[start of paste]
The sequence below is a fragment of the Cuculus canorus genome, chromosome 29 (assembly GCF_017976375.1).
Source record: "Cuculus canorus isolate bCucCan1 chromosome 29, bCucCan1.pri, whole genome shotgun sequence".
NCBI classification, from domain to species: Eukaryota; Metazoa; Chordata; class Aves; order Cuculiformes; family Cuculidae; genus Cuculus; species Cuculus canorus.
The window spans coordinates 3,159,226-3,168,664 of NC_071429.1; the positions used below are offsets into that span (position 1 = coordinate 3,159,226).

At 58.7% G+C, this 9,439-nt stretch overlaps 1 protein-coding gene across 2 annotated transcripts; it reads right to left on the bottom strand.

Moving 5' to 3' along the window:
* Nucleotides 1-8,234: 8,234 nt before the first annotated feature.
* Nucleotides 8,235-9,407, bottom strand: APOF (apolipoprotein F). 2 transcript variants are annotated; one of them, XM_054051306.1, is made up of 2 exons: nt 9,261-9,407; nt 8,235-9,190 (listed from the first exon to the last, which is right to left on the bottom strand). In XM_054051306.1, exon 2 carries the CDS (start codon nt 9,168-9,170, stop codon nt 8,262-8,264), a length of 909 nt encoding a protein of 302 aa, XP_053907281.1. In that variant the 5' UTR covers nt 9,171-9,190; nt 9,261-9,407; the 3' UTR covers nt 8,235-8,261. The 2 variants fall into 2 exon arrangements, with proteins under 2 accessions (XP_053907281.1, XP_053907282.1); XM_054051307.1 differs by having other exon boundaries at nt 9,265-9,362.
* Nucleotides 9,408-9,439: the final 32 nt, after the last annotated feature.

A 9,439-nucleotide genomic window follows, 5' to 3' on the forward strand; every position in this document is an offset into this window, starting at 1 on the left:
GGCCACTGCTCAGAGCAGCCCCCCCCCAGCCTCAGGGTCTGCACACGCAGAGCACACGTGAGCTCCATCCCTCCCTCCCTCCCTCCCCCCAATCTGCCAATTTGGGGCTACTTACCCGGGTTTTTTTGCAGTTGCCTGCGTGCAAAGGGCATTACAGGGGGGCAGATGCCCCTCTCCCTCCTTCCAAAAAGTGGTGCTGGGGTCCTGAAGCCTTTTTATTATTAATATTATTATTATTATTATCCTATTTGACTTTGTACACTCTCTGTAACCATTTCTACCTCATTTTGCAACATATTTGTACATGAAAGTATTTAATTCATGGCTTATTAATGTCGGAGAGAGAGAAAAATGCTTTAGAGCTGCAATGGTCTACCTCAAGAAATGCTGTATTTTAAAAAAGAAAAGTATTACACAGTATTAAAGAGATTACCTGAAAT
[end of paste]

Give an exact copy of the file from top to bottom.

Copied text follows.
The sequence below is a fragment of the Cuculus canorus genome, chromosome 29 (assembly GCF_017976375.1).
Source record: "Cuculus canorus isolate bCucCan1 chromosome 29, bCucCan1.pri, whole genome shotgun sequence".
NCBI classification, from domain to species: Eukaryota; Metazoa; Chordata; class Aves; order Cuculiformes; family Cuculidae; genus Cuculus; species Cuculus canorus.
The window spans coordinates 3,159,226-3,168,664 of NC_071429.1; the positions used below are offsets into that span (position 1 = coordinate 3,159,226).

At 58.7% G+C, this 9,439-nt stretch overlaps 1 protein-coding gene across 2 annotated transcripts; it reads right to left on the bottom strand.

Moving 5' to 3' along the window:
* Nucleotides 1-8,234: 8,234 nt before the first annotated feature.
* Nucleotides 8,235-9,407, bottom strand: APOF (apolipoprotein F). 2 transcript variants are annotated; one of them, XM_054051306.1, is made up of 2 exons: nt 9,261-9,407; nt 8,235-9,190 (listed from the first exon to the last, which is right to left on the bottom strand). In XM_054051306.1, exon 2 carries the CDS (start codon nt 9,168-9,170, stop codon nt 8,262-8,264), a length of 909 nt encoding a protein of 302 aa, XP_053907281.1. In that variant the 5' UTR covers nt 9,171-9,190; nt 9,261-9,407; the 3' UTR covers nt 8,235-8,261. The 2 variants fall into 2 exon arrangements, with proteins under 2 accessions (XP_053907281.1, XP_053907282.1); XM_054051307.1 differs by having other exon boundaries at nt 9,265-9,362.
* Nucleotides 9,408-9,439: the final 32 nt, after the last annotated feature.

A 9,439-nucleotide genomic window follows, 5' to 3' on the forward strand; every position in this document is an offset into this window, starting at 1 on the left:
GGCCACTGCTCAGAGCAGCCCCCCCCCAGCCTCAGGGTCTGCACACGCAGAGCACACGTGAGCTCCATCCCTCCCTCCCTCCCTCCCCCCAATCTGCCAATTTGGGGCTACTTACCCGGGTTTTTTTGCAGTTGCCTGCGTGCAAAGGGCATTACAGGGGGGCAGATGCCCCTCTCCCTCCTTCCAAAAAGTGGTGCTGGGGTCCTGAAGCCTTTTTATTATTAATATTATTATTATTATTATCCTATTTGACTTTGTACACTCTCTGTAACCATTTCTACCTCATTTTGCAACATATTTGTACATGAAAGTATTTAATTCATGGCTTATTAATGTCGGAGAGAGAGAAAAATGCTTTAGAGCTGCAATGGTCTACCTCAAGAAATGCTGTATTTTAAAAAAGAAAAGTATTACACAGTATTAAAGAGATTACCTGAAAT